Even though unsaturated fat is a “good fat,” having too much in your diet may lead to having too many calories, which can increase your risk of developing obesity, type 2 diabetes, heart disease, and certain types of cancer.
There are two main types of unsaturated fats:
- Monounsaturated fat, which can be found in:
- Nuts and seeds (like cashews, pecans, almonds, and peanuts)
- Vegetable oils (like canola, olive, peanut, saﬄower, sesame, and sunﬂower)
- Polyunsaturated fat, which can be found in:
- Fatty ﬁsh (like herring, mackerel, salmon, trout and smelt)
- Fish oils
- Nuts and seeds (like cashews, pecans, almonds and peanuts)
- Vegetable oils (like canola, corn, ﬂaxseed, soybean and sunﬂower)
Simply put, hydrogenation is a process of adding hydrogen gas to alter the melting point of the oil or fat. The injected hydrogen bonds with the available carbon, which changes liquid oil into solid fat. This is practical, in that it makes fats versatile. Think of the diﬀerent temperature conditions within a bakery during which fat must be workable; think of the diﬀerent climatic conditions encountered in bakeries.
Trans Fat Trans fat is made from a chemical process known as “partial hydrogenation.” This is when liquid oil is made into a solid fat. Like saturated fat, trans fat has been shown to raise LDL or “bad” cholesterol levels, which may in turn increase your risk for heart disease. Unlike saturated fat, trans fat also lowers HDL or “good” cholesterol. A low level of HDL-cholesterol is also a risk factor for heart disease.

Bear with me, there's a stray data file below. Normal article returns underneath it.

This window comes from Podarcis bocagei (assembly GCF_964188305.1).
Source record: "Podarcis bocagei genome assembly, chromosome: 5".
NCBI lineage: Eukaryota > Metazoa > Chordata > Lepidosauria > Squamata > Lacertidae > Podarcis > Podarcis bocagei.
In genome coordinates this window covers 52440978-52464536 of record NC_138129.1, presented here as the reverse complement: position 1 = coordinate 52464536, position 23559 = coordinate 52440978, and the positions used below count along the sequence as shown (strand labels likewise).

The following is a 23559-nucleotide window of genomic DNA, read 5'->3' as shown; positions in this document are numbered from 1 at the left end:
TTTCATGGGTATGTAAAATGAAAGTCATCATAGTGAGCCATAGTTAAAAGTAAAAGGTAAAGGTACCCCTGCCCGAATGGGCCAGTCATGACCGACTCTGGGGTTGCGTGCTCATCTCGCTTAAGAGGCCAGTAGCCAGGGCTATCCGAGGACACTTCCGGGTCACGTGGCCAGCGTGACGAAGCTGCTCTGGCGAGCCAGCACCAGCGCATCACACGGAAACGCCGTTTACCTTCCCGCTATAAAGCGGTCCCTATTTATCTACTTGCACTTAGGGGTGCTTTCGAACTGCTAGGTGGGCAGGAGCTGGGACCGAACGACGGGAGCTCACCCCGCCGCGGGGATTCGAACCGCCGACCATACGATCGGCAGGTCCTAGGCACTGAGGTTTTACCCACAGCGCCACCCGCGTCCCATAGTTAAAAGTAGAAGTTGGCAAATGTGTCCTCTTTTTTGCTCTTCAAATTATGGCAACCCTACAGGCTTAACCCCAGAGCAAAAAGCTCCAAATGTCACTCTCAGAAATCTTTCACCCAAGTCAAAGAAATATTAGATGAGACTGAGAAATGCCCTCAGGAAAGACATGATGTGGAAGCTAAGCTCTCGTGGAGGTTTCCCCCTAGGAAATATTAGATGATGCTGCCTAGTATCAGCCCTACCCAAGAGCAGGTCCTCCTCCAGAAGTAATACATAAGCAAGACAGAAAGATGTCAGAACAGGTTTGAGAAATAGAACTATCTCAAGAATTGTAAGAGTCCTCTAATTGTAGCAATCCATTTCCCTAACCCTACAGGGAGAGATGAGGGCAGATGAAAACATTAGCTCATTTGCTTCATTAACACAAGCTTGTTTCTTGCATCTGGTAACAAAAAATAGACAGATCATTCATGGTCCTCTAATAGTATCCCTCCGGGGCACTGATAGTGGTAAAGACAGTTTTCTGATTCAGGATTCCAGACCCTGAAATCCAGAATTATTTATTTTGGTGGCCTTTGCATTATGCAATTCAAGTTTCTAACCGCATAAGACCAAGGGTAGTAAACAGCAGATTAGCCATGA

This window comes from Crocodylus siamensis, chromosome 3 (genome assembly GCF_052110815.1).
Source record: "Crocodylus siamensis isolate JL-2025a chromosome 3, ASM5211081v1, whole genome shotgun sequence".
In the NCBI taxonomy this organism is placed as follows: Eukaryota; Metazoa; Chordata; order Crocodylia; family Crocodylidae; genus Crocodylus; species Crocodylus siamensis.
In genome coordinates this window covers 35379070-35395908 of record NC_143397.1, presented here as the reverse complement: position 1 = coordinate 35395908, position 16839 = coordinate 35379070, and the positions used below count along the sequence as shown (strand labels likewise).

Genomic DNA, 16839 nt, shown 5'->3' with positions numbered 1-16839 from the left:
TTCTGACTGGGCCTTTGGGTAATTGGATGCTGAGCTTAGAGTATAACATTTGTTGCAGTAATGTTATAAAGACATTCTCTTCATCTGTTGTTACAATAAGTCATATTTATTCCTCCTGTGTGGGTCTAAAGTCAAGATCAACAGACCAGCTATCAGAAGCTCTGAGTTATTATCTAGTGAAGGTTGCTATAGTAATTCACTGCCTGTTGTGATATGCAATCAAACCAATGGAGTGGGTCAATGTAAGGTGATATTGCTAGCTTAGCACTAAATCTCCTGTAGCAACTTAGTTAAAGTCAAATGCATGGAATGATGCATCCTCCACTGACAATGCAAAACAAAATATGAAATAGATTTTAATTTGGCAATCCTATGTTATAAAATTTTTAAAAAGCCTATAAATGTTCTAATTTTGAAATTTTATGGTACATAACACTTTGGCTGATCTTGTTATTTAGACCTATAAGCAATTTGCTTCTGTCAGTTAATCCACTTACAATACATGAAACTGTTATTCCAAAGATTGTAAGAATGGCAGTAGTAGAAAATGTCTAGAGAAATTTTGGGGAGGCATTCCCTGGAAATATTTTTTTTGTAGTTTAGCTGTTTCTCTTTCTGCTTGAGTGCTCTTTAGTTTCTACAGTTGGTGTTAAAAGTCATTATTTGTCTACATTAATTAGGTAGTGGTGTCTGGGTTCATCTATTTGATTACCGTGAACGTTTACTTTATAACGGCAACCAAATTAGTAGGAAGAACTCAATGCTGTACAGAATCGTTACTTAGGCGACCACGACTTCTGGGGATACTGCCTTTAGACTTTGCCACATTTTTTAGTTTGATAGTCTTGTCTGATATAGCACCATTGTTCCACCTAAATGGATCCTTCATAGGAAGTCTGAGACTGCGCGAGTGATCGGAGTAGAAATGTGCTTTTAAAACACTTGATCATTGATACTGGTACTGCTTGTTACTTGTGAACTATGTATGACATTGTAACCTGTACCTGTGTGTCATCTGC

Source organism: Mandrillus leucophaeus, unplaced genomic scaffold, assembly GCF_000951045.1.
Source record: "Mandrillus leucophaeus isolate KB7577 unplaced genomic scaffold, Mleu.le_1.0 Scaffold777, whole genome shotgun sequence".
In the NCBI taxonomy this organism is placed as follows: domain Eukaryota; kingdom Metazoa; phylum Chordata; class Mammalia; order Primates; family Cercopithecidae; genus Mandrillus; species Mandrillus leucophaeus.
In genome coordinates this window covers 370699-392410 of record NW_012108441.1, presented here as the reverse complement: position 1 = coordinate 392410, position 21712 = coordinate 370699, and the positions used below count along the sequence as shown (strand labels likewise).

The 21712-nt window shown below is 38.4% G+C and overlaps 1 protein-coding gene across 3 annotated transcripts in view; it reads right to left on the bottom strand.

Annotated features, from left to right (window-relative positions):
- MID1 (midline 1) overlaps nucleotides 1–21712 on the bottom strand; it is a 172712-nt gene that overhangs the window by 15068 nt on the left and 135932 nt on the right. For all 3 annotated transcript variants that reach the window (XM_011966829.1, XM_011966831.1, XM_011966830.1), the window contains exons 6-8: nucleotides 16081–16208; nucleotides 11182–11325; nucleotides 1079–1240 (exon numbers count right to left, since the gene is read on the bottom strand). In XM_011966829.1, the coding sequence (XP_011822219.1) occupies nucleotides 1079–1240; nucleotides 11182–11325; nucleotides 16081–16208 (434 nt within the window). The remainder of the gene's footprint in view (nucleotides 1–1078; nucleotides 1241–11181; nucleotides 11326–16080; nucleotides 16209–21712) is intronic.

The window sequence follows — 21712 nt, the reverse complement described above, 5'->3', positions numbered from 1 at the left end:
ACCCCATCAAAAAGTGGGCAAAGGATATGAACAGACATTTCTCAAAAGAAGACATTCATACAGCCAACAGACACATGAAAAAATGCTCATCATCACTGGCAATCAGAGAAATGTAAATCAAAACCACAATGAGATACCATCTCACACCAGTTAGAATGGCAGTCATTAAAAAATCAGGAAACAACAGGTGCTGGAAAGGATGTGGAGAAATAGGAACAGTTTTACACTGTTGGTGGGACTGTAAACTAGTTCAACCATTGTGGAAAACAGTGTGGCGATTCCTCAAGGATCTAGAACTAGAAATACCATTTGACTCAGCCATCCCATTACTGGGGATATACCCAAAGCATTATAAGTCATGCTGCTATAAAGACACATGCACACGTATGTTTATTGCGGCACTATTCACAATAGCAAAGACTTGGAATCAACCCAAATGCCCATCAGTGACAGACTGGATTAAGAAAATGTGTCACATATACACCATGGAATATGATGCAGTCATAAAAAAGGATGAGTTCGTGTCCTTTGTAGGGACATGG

Until recently, most of the trans fat found in a typical American diet came from:
- Fried foods (like doughnuts)
- baked goods including cakes, pie crusts, biscuits, frozen pizza, cookies, and crackers
- stick margarine and other spreads
The US Food and Drug Administration (FDA) speciﬁcally prescribe what information must be displayed on a label. The trans fat content of food is one piece of core nutrition information that is required to be declared in a nutrition facts table. More information on a nutrition facts table and labeling details can be found in www.fda.gov/food/ingredientsp.../ucm274590.htm
Emulsiﬁcation (Emulsiﬁed Shortenings)